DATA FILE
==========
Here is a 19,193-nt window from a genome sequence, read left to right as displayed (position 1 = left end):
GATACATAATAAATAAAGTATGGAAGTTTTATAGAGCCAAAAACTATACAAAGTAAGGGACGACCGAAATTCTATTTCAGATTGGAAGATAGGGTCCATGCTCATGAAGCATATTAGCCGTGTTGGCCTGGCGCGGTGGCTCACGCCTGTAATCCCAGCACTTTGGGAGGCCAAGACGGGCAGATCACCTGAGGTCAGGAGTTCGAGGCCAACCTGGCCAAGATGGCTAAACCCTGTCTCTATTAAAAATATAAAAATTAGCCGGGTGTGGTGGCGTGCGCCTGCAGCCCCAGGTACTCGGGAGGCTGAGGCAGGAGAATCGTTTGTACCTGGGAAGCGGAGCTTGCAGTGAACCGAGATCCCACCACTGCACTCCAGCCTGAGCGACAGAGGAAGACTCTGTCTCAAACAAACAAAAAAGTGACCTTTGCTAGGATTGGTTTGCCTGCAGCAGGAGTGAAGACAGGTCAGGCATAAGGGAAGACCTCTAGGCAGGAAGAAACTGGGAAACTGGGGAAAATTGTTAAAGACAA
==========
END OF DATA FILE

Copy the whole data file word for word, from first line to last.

Here is a 19,193-nt window from a genome sequence, read left to right as displayed (position 1 = left end):
GATACATAATAAATAAAGTATGGAAGTTTTATAGAGCCAAAAACTATACAAAGTAAGGGACGACCGAAATTCTATTTCAGATTGGAAGATAGGGTCCATGCTCATGAAGCATATTAGCCGTGTTGGCCTGGCGCGGTGGCTCACGCCTGTAATCCCAGCACTTTGGGAGGCCAAGACGGGCAGATCACCTGAGGTCAGGAGTTCGAGGCCAACCTGGCCAAGATGGCTAAACCCTGTCTCTATTAAAAATATAAAAATTAGCCGGGTGTGGTGGCGTGCGCCTGCAGCCCCAGGTACTCGGGAGGCTGAGGCAGGAGAATCGTTTGTACCTGGGAAGCGGAGCTTGCAGTGAACCGAGATCCCACCACTGCACTCCAGCCTGAGCGACAGAGGAAGACTCTGTCTCAAACAAACAAAAAAGTGACCTTTGCTAGGATTGGTTTGCCTGCAGCAGGAGTGAAGACAGGTCAGGCATAAGGGAAGACCTCTAGGCAGGAAGAAACTGGGAAACTGGGGAAAATTGTTAAAGACAA